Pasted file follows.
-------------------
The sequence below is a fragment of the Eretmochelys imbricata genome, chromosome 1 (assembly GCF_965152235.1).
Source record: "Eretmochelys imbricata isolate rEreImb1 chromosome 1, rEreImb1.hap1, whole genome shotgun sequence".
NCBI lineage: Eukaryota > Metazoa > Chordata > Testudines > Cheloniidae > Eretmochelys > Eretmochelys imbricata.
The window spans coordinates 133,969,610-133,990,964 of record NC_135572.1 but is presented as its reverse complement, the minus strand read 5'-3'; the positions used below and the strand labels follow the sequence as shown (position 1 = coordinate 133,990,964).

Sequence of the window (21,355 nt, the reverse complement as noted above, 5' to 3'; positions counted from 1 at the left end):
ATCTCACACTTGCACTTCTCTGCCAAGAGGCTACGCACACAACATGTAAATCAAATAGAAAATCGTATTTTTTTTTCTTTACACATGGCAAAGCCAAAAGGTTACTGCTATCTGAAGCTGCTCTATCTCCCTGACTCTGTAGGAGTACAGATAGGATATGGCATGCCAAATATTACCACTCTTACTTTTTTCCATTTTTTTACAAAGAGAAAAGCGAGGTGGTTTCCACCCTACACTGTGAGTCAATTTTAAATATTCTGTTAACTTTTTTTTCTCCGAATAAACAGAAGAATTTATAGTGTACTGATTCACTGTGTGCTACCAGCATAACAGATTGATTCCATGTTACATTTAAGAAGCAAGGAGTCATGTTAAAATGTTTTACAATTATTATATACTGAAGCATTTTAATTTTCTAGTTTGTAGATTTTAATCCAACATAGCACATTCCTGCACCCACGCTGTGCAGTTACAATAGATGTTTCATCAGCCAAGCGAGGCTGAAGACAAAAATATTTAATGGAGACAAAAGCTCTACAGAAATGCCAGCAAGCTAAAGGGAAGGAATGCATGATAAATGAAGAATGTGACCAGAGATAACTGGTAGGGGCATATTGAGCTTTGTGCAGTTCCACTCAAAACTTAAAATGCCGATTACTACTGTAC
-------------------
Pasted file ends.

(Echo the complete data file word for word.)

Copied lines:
The sequence below is a fragment of the Eretmochelys imbricata genome, chromosome 1 (assembly GCF_965152235.1).
Source record: "Eretmochelys imbricata isolate rEreImb1 chromosome 1, rEreImb1.hap1, whole genome shotgun sequence".
NCBI lineage: Eukaryota > Metazoa > Chordata > Testudines > Cheloniidae > Eretmochelys > Eretmochelys imbricata.
The window spans coordinates 133,969,610-133,990,964 of record NC_135572.1 but is presented as its reverse complement, the minus strand read 5'-3'; the positions used below and the strand labels follow the sequence as shown (position 1 = coordinate 133,990,964).

Sequence of the window (21,355 nt, the reverse complement as noted above, 5' to 3'; positions counted from 1 at the left end):
ATCTCACACTTGCACTTCTCTGCCAAGAGGCTACGCACACAACATGTAAATCAAATAGAAAATCGTATTTTTTTTTCTTTACACATGGCAAAGCCAAAAGGTTACTGCTATCTGAAGCTGCTCTATCTCCCTGACTCTGTAGGAGTACAGATAGGATATGGCATGCCAAATATTACCACTCTTACTTTTTTCCATTTTTTTACAAAGAGAAAAGCGAGGTGGTTTCCACCCTACACTGTGAGTCAATTTTAAATATTCTGTTAACTTTTTTTTCTCCGAATAAACAGAAGAATTTATAGTGTACTGATTCACTGTGTGCTACCAGCATAACAGATTGATTCCATGTTACATTTAAGAAGCAAGGAGTCATGTTAAAATGTTTTACAATTATTATATACTGAAGCATTTTAATTTTCTAGTTTGTAGATTTTAATCCAACATAGCACATTCCTGCACCCACGCTGTGCAGTTACAATAGATGTTTCATCAGCCAAGCGAGGCTGAAGACAAAAATATTTAATGGAGACAAAAGCTCTACAGAAATGCCAGCAAGCTAAAGGGAAGGAATGCATGATAAATGAAGAATGTGACCAGAGATAACTGGTAGGGGCATATTGAGCTTTGTGCAGTTCCACTCAAAACTTAAAATGCCGATTACTACTGTAC